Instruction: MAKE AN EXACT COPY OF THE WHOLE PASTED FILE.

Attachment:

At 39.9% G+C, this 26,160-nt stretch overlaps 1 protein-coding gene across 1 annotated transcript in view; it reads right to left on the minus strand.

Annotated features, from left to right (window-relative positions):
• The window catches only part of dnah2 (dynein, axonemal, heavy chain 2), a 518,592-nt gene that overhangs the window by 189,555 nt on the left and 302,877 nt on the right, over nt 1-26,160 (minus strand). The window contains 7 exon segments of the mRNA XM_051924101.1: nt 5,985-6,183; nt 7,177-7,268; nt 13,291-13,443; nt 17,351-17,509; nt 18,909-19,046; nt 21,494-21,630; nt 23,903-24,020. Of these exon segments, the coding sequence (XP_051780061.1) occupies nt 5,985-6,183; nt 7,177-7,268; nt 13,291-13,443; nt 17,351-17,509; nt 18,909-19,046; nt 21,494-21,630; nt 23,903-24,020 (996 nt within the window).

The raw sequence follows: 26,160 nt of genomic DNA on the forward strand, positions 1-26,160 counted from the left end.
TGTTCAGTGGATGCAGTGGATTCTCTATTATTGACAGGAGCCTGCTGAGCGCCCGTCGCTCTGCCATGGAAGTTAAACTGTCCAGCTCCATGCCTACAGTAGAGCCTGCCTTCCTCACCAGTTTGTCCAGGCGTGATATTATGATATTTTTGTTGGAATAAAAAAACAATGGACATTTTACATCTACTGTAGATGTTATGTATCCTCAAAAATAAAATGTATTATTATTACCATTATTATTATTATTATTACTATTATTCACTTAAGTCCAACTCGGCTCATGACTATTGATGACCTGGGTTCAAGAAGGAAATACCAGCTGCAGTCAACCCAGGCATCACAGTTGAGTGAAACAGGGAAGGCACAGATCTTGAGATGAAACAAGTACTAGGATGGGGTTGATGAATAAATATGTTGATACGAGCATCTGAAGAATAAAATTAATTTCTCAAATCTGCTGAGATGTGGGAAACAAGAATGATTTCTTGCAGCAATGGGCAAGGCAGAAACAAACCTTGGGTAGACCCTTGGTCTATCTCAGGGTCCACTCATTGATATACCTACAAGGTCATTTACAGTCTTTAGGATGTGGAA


At 39.9% G+C, this 26,160-nt stretch overlaps 1 protein-coding gene across 1 annotated transcript in view; it reads right to left on the minus strand.

Annotated features, from left to right (window-relative positions):
• The window catches only part of dnah2 (dynein, axonemal, heavy chain 2), a 518,592-nt gene that overhangs the window by 189,555 nt on the left and 302,877 nt on the right, over nt 1-26,160 (minus strand). The window contains 7 exon segments of the mRNA XM_051924101.1: nt 5,985-6,183; nt 7,177-7,268; nt 13,291-13,443; nt 17,351-17,509; nt 18,909-19,046; nt 21,494-21,630; nt 23,903-24,020. Of these exon segments, the coding sequence (XP_051780061.1) occupies nt 5,985-6,183; nt 7,177-7,268; nt 13,291-13,443; nt 17,351-17,509; nt 18,909-19,046; nt 21,494-21,630; nt 23,903-24,020 (996 nt within the window).

The raw sequence follows: 26,160 nt of genomic DNA on the forward strand, positions 1-26,160 counted from the left end.
TGTTCAGTGGATGCAGTGGATTCTCTATTATTGACAGGAGCCTGCTGAGCGCCCGTCGCTCTGCCATGGAAGTTAAACTGTCCAGCTCCATGCCTACAGTAGAGCCTGCCTTCCTCACCAGTTTGTCCAGGCGTGATATTATGATATTTTTGTTGGAATAAAAAAACAATGGACATTTTACATCTACTGTAGATGTTATGTATCCTCAAAAATAAAATGTATTATTATTACCATTATTATTATTATTATTACTATTATTCACTTAAGTCCAACTCGGCTCATGACTATTGATGACCTGGGTTCAAGAAGGAAATACCAGCTGCAGTCAACCCAGGCATCACAGTTGAGTGAAACAGGGAAGGCACAGATCTTGAGATGAAACAAGTACTAGGATGGGGTTGATGAATAAATATGTTGATACGAGCATCTGAAGAATAAAATTAATTTCTCAAATCTGCTGAGATGTGGGAAACAAGAATGATTTCTTGCAGCAATGGGCAAGGCAGAAACAAACCTTGGGTAGACCCTTGGTCTATCTCAGGGTCCACTCATTGATATACCTACAAGGTCATTTACAGTCTTTAGGATGTGGAA